There is nothing quite like having long conversations with someone from Deer Ridge to challenge all my judgments and assumptions. It has been almost two years since I began working in the education department at the prison up the hill. With a simple change of clothes, some of the men there would never be taken for a person who has spent most of their adolescence and adult life incarcerated. There are others, whose past no change of wardrobe could disguise.
I work one-on-one, each inmate’s need dictates what we will work on. Sometimes my job is to listen, at other times, instruct. But always, always, I am much more the learner than the teacher. The men I work with are all highly motivated. They are within months of being paroled. All of them have come through the education department with deficits of opportunity and hope. The staff, peer tutors and volunteers are dedicated folks. The work they do to create possibilities of a future on the outside is spectacular. And then we send them out.
And often, beloved, the sad truth is, that we send them out to fail. Generally, a person is paroled to the community from which they were incarcerated. They may be given the opportunity to live in a group home facility, where they can begin the process of finding work, or going to school, or going to rehab. These transitional places are many rungs lower than ideal. They are often located in neighborhoods where the incidence of homelessness, drug availability and gang activity are rampant. Upon parole, a person is suddenly dropped into a world of needing to make the kinds of decisions most of us take for granted—when to get up or go to bed, what and when to eat, what to do with my time in between job interviews, what to do with a free evening, how to manage my money, how to make a friend who won’t get me into trouble, negotiating things like laundromats, tipping in a restaurant, casual conversation.
How much help a parolee receives is dependent upon the resources of the particular community, the parole officer to whom he is assigned, and how the system relates to the history of the individual. I have noticed that someone who has been in and out of the system multiple times generally gets less help. The parolee is suddenly without community. Prison may not be the best kind of community, but at least you know the rules: show no weakness, don’t take any disrespect, don’t trust anyone but your own crew. The only community they have known on the outside, they need to avoid, or risk everything.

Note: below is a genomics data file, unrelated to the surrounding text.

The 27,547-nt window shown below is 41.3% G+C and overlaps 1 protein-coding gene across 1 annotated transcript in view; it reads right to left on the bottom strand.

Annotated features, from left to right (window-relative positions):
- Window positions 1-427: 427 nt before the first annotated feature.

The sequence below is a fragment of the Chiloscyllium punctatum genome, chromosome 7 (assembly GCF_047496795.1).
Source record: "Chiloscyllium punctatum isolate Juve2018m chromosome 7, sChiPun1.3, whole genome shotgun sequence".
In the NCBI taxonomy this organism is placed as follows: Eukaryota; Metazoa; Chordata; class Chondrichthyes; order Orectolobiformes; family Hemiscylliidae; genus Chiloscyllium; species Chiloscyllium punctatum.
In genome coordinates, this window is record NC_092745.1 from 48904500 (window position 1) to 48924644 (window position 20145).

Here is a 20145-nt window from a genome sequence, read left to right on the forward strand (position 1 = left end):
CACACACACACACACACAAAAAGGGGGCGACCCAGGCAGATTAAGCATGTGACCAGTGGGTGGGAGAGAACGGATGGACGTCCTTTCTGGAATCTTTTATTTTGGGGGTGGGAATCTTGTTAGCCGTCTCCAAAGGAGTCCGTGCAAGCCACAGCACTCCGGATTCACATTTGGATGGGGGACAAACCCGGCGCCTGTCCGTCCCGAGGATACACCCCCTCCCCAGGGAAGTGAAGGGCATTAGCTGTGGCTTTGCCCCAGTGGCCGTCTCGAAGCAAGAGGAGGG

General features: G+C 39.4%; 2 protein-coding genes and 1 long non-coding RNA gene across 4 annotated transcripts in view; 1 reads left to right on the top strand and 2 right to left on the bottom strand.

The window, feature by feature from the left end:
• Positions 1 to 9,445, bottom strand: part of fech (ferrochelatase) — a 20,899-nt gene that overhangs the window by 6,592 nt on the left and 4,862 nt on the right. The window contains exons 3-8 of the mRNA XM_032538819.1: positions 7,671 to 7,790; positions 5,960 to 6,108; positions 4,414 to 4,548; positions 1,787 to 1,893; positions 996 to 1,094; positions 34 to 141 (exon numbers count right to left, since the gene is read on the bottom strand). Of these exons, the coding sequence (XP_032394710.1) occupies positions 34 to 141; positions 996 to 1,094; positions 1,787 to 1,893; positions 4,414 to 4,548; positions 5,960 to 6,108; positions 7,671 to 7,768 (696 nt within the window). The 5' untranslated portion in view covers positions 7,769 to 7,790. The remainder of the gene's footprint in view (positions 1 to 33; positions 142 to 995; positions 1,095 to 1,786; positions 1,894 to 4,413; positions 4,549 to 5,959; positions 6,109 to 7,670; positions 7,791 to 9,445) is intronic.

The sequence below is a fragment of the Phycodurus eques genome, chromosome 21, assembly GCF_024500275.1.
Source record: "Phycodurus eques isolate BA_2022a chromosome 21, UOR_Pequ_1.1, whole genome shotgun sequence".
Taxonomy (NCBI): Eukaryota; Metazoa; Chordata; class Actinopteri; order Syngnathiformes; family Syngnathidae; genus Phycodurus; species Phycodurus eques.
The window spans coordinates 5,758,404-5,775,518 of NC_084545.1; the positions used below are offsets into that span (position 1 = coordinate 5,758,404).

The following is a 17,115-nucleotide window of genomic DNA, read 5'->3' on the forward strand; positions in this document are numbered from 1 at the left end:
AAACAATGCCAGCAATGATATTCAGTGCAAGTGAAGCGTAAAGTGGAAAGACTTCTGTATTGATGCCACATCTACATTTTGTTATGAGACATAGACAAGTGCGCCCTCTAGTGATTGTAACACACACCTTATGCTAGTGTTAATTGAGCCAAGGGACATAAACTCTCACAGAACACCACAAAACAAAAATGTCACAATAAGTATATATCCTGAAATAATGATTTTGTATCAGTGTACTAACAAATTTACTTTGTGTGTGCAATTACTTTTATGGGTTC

The odds are so stacked against them. Because of my relationship with the institution, I am not allowed to continue contact with inmates after they leave Deer Ridge. That makes total sense. But it is hard. I wish I were there on the other end, to help them find safe places, to guide them in negotiating all the strangeness they are facing, to connect them with faith communities, and people who would be able to see their strengths and not just their mistakes.
And, the more I get to know about the men with whom I am working, the more I realize how complex a problem we are facing. All of the hundreds of men up the hill will be leaving here to become our neighbors. And I want them to succeed: to have meaningful work, raise their children, have a full and interesting life. But the way our systems are set up, most of them will fail.
When I learn the stories, hear the determination in their voices to live a different kind of life, I feel like our society has failed them. What would my life have been like, if I had walked where they have had to walk. My guess is, I would not have survived as well as they have given the same options: poverty, abuse, instability, inadequate housing, neglect, hopelessness.
This year I have been working to create a cadre of folks around the state who are willing to connect with some of the men Jan and I have worked with as they are paroled–just to be a contact and possibly a mentor. It is a tiny little thing. Totally voluntary on the part of the parolee. Just someone who is willing to see them just as they are—to grab a cup of coffee, to listen to their struggles, and maybe let them know that they are not alone. One of the things I have learned from working up the hill, is the power of personal connection and story. One person at a time. It doesn’t feel like enough. But, it is a beginning.